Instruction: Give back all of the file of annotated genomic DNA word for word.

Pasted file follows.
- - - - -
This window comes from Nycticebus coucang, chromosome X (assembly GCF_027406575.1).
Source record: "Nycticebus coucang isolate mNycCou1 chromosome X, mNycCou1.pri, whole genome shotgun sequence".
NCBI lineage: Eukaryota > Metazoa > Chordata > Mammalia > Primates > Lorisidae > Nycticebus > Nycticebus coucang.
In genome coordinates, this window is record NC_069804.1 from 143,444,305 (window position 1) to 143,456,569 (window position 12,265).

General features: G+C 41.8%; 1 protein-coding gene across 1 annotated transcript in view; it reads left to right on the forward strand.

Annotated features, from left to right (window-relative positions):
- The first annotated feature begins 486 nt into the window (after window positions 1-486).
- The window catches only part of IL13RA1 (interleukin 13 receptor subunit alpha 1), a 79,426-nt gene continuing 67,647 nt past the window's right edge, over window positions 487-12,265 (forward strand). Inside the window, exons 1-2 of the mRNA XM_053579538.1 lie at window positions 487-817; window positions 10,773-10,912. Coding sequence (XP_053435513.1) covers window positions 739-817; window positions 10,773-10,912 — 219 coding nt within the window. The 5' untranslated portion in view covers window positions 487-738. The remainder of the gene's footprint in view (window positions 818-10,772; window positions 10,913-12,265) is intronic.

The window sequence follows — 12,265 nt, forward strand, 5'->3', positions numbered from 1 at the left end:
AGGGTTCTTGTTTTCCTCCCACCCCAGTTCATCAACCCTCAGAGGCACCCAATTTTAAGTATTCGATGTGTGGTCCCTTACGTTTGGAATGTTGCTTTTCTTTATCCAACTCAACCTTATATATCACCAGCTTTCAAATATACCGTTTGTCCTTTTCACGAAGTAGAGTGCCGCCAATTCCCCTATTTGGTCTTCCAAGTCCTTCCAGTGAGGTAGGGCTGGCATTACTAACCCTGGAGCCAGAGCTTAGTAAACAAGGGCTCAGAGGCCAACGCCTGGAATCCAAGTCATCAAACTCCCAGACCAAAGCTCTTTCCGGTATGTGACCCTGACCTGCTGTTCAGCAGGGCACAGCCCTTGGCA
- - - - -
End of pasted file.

This window comes from Nycticebus coucang, chromosome X (assembly GCF_027406575.1).
Source record: "Nycticebus coucang isolate mNycCou1 chromosome X, mNycCou1.pri, whole genome shotgun sequence".
NCBI lineage: Eukaryota > Metazoa > Chordata > Mammalia > Primates > Lorisidae > Nycticebus > Nycticebus coucang.
In genome coordinates, this window is record NC_069804.1 from 143,444,305 (window position 1) to 143,456,569 (window position 12,265).

General features: G+C 41.8%; 1 protein-coding gene across 1 annotated transcript in view; it reads left to right on the forward strand.

Annotated features, from left to right (window-relative positions):
- The first annotated feature begins 486 nt into the window (after window positions 1-486).
- The window catches only part of IL13RA1 (interleukin 13 receptor subunit alpha 1), a 79,426-nt gene continuing 67,647 nt past the window's right edge, over window positions 487-12,265 (forward strand). Inside the window, exons 1-2 of the mRNA XM_053579538.1 lie at window positions 487-817; window positions 10,773-10,912. Coding sequence (XP_053435513.1) covers window positions 739-817; window positions 10,773-10,912 — 219 coding nt within the window. The 5' untranslated portion in view covers window positions 487-738. The remainder of the gene's footprint in view (window positions 818-10,772; window positions 10,913-12,265) is intronic.

The window sequence follows — 12,265 nt, forward strand, 5'->3', positions numbered from 1 at the left end:
AGGGTTCTTGTTTTCCTCCCACCCCAGTTCATCAACCCTCAGAGGCACCCAATTTTAAGTATTCGATGTGTGGTCCCTTACGTTTGGAATGTTGCTTTTCTTTATCCAACTCAACCTTATATATCACCAGCTTTCAAATATACCGTTTGTCCTTTTCACGAAGTAGAGTGCCGCCAATTCCCCTATTTGGTCTTCCAAGTCCTTCCAGTGAGGTAGGGCTGGCATTACTAACCCTGGAGCCAGAGCTTAGTAAACAAGGGCTCAGAGGCCAACGCCTGGAATCCAAGTCATCAAACTCCCAGACCAAAGCTCTTTCCGGTATGTGACCCTGACCTGCTGTTCAGCAGGGCACAGCCCTTGGCA